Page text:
Supreme Court allows trial into historical child sexual abuse against Diocese of Lismore

Australian Broadcasting Corporation - ABC [Sydney, Australia]

September 27, 2021

By Miranda Saunders

A woman who has accused a former Lismore priest of sexually abusing her in 1968 has been allowed to have her case heard in the New South Wales Supreme Court.

Key points:

  • The Supreme Court allows the trial to proceed against the Diocese of Lismore
  • A woman has accused the Church of knowing Fr Clarence Anderson sexually abused children
  • The court says the amount of documented evidence shows a fair trial can be held despite Anderson’s death in 1996

The Diocese of Lismore had applied for a permanent stay of proceedings, but that has been refused by Justice Stephen Campbell.

Solicitor Sam Tierney, who is representing the alleged victim, said it was a significant outcome.

“The issue of permanent staying of these types of civil matters is becoming an increasingly common method which is being used by defendants to defeat these types of claims,” he said.

“In this particular case, the judge has found that the circumstances where a plaintiff can bring a proceedings and a trial can proceed in a fair, albeit not perfect fashion, then the plaintiff should be allowed to bring their case before the court.”

Claims diocese breached duty of care

The alleged victim is claiming damages for personal injury.

She has accused Father Clarence Anderson of sexually assaulting her in her family home in 1968 when she was 14 years old.

The claim against the Diocese of Lismore has been brought about on two grounds.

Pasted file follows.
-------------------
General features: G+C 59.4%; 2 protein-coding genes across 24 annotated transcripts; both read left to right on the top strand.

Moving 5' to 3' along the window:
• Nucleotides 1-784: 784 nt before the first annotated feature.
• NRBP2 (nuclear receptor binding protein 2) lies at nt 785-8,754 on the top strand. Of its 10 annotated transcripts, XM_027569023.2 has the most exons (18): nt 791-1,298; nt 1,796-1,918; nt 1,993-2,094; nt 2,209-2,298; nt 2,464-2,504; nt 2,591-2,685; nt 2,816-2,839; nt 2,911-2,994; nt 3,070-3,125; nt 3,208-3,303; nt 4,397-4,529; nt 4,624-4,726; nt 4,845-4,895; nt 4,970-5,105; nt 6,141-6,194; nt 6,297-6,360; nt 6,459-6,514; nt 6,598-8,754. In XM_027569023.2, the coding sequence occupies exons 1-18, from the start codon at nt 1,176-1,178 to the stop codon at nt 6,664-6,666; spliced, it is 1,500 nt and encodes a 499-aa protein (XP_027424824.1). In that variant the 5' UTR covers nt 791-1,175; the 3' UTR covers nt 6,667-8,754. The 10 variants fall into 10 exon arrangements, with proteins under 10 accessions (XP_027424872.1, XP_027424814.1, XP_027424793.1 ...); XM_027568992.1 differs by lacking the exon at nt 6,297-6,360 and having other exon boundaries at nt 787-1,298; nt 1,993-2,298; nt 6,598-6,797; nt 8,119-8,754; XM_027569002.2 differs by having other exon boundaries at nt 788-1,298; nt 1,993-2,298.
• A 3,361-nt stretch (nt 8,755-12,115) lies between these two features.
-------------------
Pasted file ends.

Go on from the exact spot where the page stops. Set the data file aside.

The first is that the diocese breached a duty of care because when the alleged abuse took place, the Catholic Church already knew that Anderson had sexually abused other children and had a tendency to do so again.

The second is that the diocese is vicariously liable for the sexual abuse allegedly committed by the priest against the plaintiff.

In his judgment, Justice Campbell set out claims from five other alleged victims who said they too were repeatedly sexually abused by the priest.

Anderson was ordained in 1963 and spent time in the parishes of Lismore, Kyogle, Tweed Heads and Macksville before his dispensation from the priesthood in 1971.

He died in 1996.Want more local news? Sign up to ABC North Coast’s weekly email newsletter.

A fair trail can proceed

Mr Tierney said despite the accused being unable to answer the allegations, the judge had ruled a fair trial could still take place.

“The judge weighed up on one hand the unavailability of certain potential witnesses who may have since died or be otherwise unavailable, against a range of other evidence presented to the court.

“[These included] documents which tended to indicate that the diocese was well aware of this particular father’s likelihood of offending, and ultimately found that a fair trial would be able to be held even though some witnesses were no longer available.”

Mr Tierney said he hoped this case could help other potential victims come forward.

“I would like to think this judgment will mean that other plaintiffs are more comfortable coming forward, knowing the diocese was well aware of this particular priest over a period of time and would be more comfortable in coming forward.”

The Diocese of Lismore issued a statement, saying: “Unfortunately while the matter is still before the court, the diocese is unable to make any comments.”

The matter is listed for direction on October 1.